Akwa Ibom State according to an authoritative source approved public expenditure to the tune of N462 Billion in 2015. This is nine months into the fiscal year. A breakdown of the 2015 estimates tagged “Budget of Actualization and Continuity,” shows that a total of N253 billion is earmarked for capital projects, N94.74 billion for recurrent expenditure and N114.26 billion for Consolidated Revenue Fund Charges. Three more months to wrap up the year, and the question, how is the journey so far? Again, what practical efforts has the government put in place to ensure transparency in the system? How are the people included in the process? What is the degree of compliance with the strict fiscal discipline required to align public expenditure with the 12-point agenda of Governor Udom Emmanuel’s inaugural speech? Is the state as an entity, people and government ready to get good value for monies deployed into the system? Where is the entry point for civil society to help the government fast-tract and monitor expenditure with a view to making savings, and possibly enhancing the window of investment in the State though active participation that attracts funding to the State through development partners? In this period of austerity and paucity of fund, must the government fund all projects? 

Onofiok Luke it was who created an interface between the people and the budget process in the Akwa Ibom State House of Assembly as chairman of the Committee on Finance and Appropriations. That effort sustained would have improved this year, and the results would have been better appreciated with the gains and confidence it would have brought to the State. Mediocrity must not be celebrated in this State again. That effort must be sustained, and the civil society is always ready to assist in this regard.

Promises were made by Governor Udom Emmanuel to the people of Akwa Ibom State, and they were (and still remain) that:-
“1. To leverage and build on the Uncommon Transformation of the Governor Godswill Obot Akpabio’s administration;

2. To transform the economy of our State via industrialization and sustain public-private sector initiative, thereby opening up opportunities for growth and improved living standards;

3. To respect and uphold the tenets of democratic governance which our great party (PDP) unflinchingly stands for, as well as respect the party’s structure, decisions and hierarchy;

4. To ensure the security of lives and property of the people at all times, while adhering to the principal of the rule of law, thereby ensuring equity, justice and fair play;

5. To promote unity and oneness across the State, with due respect for Traditional Institutions and the Elders of our Society;

6. To continuously develop, mobilize, and empower our women and the youths via planned and well articulated welfare and capacity-building programmes;

7. To give all Akwa Ibom persons (both within Nigeria and in the Diaspora) a proud sense of belonging-built on good governance, economic advancement and due respect for the Fundamental Human Rights of all;

8. To pursue the tasks of Rural Development and Integration with all vigour, bring the benefits and dividends of our democratic governance to every nook and cranny in the state, and provide basic amenities of life to all;

9. To ensure Accountability and Transparency in government by fighting and tackling corruption in all facets of our Administration;

10. To provide trade, commerce and tourism between Akwa Ibom and the rest of Nigeria, and in fact, the rest of the world;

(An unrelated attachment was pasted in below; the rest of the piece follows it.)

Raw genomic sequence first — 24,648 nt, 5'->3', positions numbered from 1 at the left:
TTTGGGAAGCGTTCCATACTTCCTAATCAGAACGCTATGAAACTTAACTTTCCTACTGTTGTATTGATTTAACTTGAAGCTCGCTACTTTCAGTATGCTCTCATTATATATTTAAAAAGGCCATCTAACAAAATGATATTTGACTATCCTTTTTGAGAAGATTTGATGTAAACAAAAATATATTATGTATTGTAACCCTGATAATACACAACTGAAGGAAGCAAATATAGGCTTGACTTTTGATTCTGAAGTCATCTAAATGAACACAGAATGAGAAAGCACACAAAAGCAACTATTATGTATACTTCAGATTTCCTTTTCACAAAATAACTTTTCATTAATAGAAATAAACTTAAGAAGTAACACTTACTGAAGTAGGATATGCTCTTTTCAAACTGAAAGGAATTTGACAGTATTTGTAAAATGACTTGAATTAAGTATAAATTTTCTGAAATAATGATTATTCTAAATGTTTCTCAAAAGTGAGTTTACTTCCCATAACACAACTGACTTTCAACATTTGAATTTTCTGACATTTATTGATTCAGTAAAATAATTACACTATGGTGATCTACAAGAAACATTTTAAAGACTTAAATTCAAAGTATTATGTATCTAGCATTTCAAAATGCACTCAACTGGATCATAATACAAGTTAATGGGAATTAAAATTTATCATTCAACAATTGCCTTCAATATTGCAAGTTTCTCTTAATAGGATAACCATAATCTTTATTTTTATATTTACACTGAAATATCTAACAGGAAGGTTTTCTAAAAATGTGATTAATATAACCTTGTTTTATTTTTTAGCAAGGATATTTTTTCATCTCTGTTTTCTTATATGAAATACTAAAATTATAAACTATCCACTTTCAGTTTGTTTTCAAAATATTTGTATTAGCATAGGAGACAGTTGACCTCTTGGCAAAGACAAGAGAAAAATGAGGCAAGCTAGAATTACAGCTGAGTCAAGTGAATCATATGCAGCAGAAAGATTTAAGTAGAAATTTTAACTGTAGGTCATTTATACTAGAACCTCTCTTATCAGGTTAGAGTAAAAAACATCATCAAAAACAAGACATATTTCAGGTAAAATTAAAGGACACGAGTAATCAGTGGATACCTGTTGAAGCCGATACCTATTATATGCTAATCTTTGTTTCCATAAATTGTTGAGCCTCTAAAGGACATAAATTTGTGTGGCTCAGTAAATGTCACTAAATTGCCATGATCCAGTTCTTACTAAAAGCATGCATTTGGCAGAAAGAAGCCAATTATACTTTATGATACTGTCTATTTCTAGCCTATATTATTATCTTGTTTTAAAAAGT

11. To foster, develop, and maintain a good working relationship with both the legislative and the Judicial arms of Government in the state, as well as ensuring an effective Local Government Administration for grassroots development, mobilization and empowerment; and

12. To attract all possibly required Federal presence to Akwa Ibom State, by developing and sustaining a harmonious and very cordial relationship with the government at the centre.”

Though positive steps have been taken in actualizing the above aims, there is a compelling need to create a framework of people-inclusion that mainstreams into existing structures of civil society to help the government the above, and other emerging measureable objectives that will drive the process positively.
The orientation must change! The paradigm must shift! The goals, aims and objectives must be redefined. We must stop short-changing ourselves. We must make the people own the government, and its policies. There is need for value orientation that will reflect a bottom-top approach to project conception, implementation and evaluation. The people must be part of setting the goals of government, working with the government and businesses to achieve such specific goals in the most cost-effective manners. Appointment into government positions must be based on what appointees can offer the people through the government. Civil society can attract investment to the State; the burden must not be on government alone. Quarterly briefings to show attainment of results must be a regular feature of the Akwa Ibom State Executive Council. There is a strong need to get outcomes of State Executive Council meetings published, so that people could make contributions to government.

Since the government is not a secret cult or nocturnal group, it operations must be made public, and it should not run away from criticisms, particularly, constructive criticisms. These are very health. A feedback system which is not controlled by civil servants must be put in place, to help distill information for the governor as a person and officer of government, to respond to issues raised by civil society. Assessment must be periodically done with a peer review structure in view. This new process must not be confined to political party lines.